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Thermal all weather blockplane

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Blog entry by sonokling posted 03-30-2017 10:02 PM 840 reads 1 time favorited 7 comments Add to Favorites Watch

First the story;

In January this year I made a saw vice. Because my working space is minute I decided to clean it up and chamfer it outside. It was freezing!!
When I’d finished planing it my hands and fingers were numb with cold.

I was thinking about this later in the day and came to the conclusion that a wooden block plane would have been more comfortable to use, due to the thermal efficiancy of wood. However…..
All my life I have used a Stanley 60 1/2 low angle plane. These are 1 1/2” wide. No matter how I tried over the years, I never was comfortable with a plane the size of a Stanley 9 1/2, so to make and use a wooden plane of that width would restrict me to a blade width of 1”- 1 1/8”, too narrow. I also desired a steel sole because I tend to plane all sorts of material which would destroy my Lie Neilson 102 bronze block.

So the parameters were set;
a. no wider than a 60 1/2.
b. no higher than the above.
c. the only metal parts could be the sole.
( I compromised later and added an adjuster.)

Looking in my junk/treasure box I found this very poor example of a 102. Steel sides awful.

Note the mouth was enormous!!

I set about stripping the plane down, removed the bent metal blade support, and reduced the mouth opening with a piece of steel angle, screwed on.

The original height over the cap iron was much more than I wanted and was contemplating milling a lower bevel. However, when I sketched it out I thought I could get away with the existing blade angle.

I infilled it with walnut, put a simple adjuster in, and, because i had a couple of thin rosewood offcuts. fixed them on the sides with epoxy.

Tadaa!!! Probably the most inelegant plane I’ve made, or even seen. But it works. Now I need a bitterly cold day to test it properly.

Allweather??? Well should we ever have a real scorcher of a summer in England, I’ve no doubt that the thermal wood coating will keep me safe.

regards,
Paul

-- Paul England



7 comments so far

View Brit's profile

Brit

7547 posts in 3048 days


#1 posted 03-31-2017 07:44 PM

Very nice Paul. Maybe this year we’ll have a few scorching hot days..

-- https://www.clickasnap.com/Andy61 - Andy - Old Chinese proverb says: "If you think something can't be done, don't interrupt man who is doing it."

View sonokling's profile

sonokling

10 posts in 673 days


#2 posted 04-01-2017 07:59 AM

Andy,
Thank you for your comment. As a person who invariably works outside, you will know where I’m coming from:)
I work on two stools, made from decking, and a cupboard that we keep the garden stuff in.
A workmate is a luxury I aspire to:)

best regards,
Paul.

-- Paul England

View Brit's profile

Brit

7547 posts in 3048 days


#3 posted 04-01-2017 09:19 PM

Yeah I feel your pain Paul. I actually have a little workshop now with a that will do for now workbench in it. I’ve insulated it for all year use and I love it. My old Workmate has not seen any use for a couple of years now.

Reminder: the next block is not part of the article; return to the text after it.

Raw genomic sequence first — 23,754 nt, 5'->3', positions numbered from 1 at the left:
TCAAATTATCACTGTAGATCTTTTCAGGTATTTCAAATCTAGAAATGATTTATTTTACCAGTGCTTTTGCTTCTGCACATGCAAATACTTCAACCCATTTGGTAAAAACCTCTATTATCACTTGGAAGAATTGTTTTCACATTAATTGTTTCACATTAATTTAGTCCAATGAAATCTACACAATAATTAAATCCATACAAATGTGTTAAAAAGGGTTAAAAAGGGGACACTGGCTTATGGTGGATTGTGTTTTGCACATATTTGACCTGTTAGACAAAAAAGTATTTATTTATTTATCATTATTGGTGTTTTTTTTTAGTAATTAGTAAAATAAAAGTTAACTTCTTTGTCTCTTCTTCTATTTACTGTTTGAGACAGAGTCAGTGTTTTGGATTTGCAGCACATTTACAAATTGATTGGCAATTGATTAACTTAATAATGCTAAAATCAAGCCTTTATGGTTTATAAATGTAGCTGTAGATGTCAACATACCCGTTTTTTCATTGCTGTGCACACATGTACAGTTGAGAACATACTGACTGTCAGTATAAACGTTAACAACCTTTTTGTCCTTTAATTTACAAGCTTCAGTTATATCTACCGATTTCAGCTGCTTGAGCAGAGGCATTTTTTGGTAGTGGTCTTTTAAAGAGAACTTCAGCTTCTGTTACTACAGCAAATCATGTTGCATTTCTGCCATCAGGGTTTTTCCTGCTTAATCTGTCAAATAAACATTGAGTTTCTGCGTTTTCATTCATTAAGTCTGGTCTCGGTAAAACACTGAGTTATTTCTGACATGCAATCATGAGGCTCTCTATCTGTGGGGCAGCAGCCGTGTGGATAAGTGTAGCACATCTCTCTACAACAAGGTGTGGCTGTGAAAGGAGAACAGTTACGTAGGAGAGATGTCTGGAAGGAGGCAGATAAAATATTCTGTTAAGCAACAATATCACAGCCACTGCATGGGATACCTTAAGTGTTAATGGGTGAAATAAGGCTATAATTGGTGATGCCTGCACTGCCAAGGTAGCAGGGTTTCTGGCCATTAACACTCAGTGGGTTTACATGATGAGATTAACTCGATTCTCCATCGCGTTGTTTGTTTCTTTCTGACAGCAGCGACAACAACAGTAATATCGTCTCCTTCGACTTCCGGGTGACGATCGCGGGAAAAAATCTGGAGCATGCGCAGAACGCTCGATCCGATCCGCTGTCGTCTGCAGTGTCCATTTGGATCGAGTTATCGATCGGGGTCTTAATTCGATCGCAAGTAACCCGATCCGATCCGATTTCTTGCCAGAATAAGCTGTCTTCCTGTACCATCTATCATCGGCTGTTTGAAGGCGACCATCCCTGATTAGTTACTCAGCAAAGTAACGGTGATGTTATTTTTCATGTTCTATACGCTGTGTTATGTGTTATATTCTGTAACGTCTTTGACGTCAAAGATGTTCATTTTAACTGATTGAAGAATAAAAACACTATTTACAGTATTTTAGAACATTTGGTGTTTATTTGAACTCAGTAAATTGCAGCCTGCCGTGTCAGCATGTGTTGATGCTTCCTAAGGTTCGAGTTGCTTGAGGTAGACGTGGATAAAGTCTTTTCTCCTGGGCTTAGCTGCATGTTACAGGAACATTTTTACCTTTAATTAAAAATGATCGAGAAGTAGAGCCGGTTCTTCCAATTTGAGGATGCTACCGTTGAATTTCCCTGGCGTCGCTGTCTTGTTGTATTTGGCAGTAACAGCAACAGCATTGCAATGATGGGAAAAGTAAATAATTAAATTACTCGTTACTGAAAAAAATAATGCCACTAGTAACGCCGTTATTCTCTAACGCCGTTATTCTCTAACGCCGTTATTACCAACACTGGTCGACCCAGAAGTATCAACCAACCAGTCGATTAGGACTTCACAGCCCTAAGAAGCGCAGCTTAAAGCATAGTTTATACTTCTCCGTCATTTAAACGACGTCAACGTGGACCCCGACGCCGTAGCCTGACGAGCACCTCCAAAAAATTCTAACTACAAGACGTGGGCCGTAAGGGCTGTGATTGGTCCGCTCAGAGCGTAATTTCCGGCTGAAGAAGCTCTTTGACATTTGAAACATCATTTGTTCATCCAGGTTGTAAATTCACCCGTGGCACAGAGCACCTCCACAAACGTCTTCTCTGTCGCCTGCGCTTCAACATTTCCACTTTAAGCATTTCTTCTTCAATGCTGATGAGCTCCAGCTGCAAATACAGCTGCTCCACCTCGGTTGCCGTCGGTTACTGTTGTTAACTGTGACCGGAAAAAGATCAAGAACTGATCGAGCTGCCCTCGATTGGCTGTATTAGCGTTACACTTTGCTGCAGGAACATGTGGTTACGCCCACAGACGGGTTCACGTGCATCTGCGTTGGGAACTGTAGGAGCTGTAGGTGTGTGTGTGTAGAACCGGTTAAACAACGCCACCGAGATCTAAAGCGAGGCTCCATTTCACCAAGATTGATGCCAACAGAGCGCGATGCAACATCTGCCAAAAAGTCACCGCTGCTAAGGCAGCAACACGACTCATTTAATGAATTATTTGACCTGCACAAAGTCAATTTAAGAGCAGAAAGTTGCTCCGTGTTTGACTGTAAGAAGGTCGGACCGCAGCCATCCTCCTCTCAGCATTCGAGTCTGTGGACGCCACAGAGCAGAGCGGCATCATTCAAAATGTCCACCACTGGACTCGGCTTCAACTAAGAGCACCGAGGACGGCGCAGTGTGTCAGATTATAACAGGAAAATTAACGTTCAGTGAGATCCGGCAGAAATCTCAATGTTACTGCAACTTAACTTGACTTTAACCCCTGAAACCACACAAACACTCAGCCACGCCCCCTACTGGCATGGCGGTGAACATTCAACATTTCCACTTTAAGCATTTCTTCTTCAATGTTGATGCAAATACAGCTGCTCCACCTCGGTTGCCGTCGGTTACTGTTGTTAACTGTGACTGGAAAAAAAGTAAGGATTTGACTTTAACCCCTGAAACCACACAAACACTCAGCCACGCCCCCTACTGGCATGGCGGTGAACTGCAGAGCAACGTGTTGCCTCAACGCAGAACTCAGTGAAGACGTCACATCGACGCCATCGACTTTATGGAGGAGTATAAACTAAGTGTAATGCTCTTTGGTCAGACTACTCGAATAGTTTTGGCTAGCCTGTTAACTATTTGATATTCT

-- https://www.clickasnap.com/Andy61 - Andy - Old Chinese proverb says: "If you think something can't be done, don't interrupt man who is doing it."

View FoundSheep's profile

FoundSheep

196 posts in 662 days


#4 posted 04-03-2017 05:44 PM

A very awesome project Paul! Definitely finding both an effective and an elegant solution.
I might just do something similar for the fun of it, after seeing the outcome of yours. How did you attach the adjuster? Is there anything different you’d do, or lessons for next time?

-- -Will, FoundSheep Designs

View Smitty_Cabinetshop's profile

Smitty_Cabinetshop

15706 posts in 2824 days


#5 posted 04-03-2017 05:49 PM

I really like the look of this block plane! Well done, and I second the request for info re: the adjuster.

-- Don't anthropomorphize your handplanes. They hate it when you do that. -- OldTools Archive --

View sonokling's profile

sonokling

10 posts in 673 days


#6 posted 04-05-2017 01:02 PM

Thank you Will and Smitty for your interest.
What would I do differently?
First of all the plane isn’t heavy enough. Had it been a cast sole that would have helped. A Stanley 110 would have been a better donor, but it would have ended up too wide. A thicker blade helped a little because of the extra weight.
I may make another from a Stanley 102 once I’ve had a good chance to iron out any niggles that crop up. Rosewood for the sides wasn’t that good an idea. I could only bond it to the metal otherwise any rivetts would have conducted cold from the sole to my hand. Rosewood doesn’t bond well to metal because of it’s oilyness.
The adjuster;
This is a simple affair;

I’ve used metric threads because I’m not conversant with American small threads. A common 5mm thread is approximately 3/16” 32tpi and a 3mm thread is approximately 1/8” 40tpi. But use what is available. I do.

best regards,
Paul.

-- Paul England

View FoundSheep's profile

FoundSheep

196 posts in 662 days


#7 posted 04-05-2017 03:50 PM

That is very cool way of making the adjuster. Definitely simpler than I was thinking of.

-- -Will, FoundSheep Designs

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